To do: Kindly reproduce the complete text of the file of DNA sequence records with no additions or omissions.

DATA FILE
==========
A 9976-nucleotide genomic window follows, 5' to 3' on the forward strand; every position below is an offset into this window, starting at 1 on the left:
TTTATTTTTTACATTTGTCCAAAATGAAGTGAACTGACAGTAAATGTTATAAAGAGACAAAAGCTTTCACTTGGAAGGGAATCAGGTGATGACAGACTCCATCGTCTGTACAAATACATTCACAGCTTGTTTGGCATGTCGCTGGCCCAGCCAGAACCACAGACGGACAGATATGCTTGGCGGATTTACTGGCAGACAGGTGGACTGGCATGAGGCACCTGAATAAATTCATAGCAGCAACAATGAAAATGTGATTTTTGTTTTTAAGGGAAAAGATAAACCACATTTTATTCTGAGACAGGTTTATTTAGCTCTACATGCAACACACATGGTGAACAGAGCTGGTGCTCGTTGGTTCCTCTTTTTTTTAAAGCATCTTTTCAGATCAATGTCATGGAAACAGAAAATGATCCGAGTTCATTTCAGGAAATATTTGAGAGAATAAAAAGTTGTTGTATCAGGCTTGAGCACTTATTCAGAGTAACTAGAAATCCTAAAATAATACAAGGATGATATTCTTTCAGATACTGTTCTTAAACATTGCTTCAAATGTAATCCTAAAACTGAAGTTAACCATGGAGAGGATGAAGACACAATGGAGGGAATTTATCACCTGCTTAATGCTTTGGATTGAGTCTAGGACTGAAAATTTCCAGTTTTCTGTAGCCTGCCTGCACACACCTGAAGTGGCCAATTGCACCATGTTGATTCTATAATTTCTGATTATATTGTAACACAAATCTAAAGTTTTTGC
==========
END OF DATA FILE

A 9976-nucleotide genomic window follows, 5' to 3' on the forward strand; every position below is an offset into this window, starting at 1 on the left:
TTTATTTTTTACATTTGTCCAAAATGAAGTGAACTGACAGTAAATGTTATAAAGAGACAAAAGCTTTCACTTGGAAGGGAATCAGGTGATGACAGACTCCATCGTCTGTACAAATACATTCACAGCTTGTTTGGCATGTCGCTGGCCCAGCCAGAACCACAGACGGACAGATATGCTTGGCGGATTTACTGGCAGACAGGTGGACTGGCATGAGGCACCTGAATAAATTCATAGCAGCAACAATGAAAATGTGATTTTTGTTTTTAAGGGAAAAGATAAACCACATTTTATTCTGAGACAGGTTTATTTAGCTCTACATGCAACACACATGGTGAACAGAGCTGGTGCTCGTTGGTTCCTCTTTTTTTTAAAGCATCTTTTCAGATCAATGTCATGGAAACAGAAAATGATCCGAGTTCATTTCAGGAAATATTTGAGAGAATAAAAAGTTGTTGTATCAGGCTTGAGCACTTATTCAGAGTAACTAGAAATCCTAAAATAATACAAGGATGATATTCTTTCAGATACTGTTCTTAAACATTGCTTCAAATGTAATCCTAAAACTGAAGTTAACCATGGAGAGGATGAAGACACAATGGAGGGAATTTATCACCTGCTTAATGCTTTGGATTGAGTCTAGGACTGAAAATTTCCAGTTTTCTGTAGCCTGCCTGCACACACCTGAAGTGGCCAATTGCACCATGTTGATTCTATAATTTCTGATTATATTGTAACACAAATCTAAAGTTTTTGC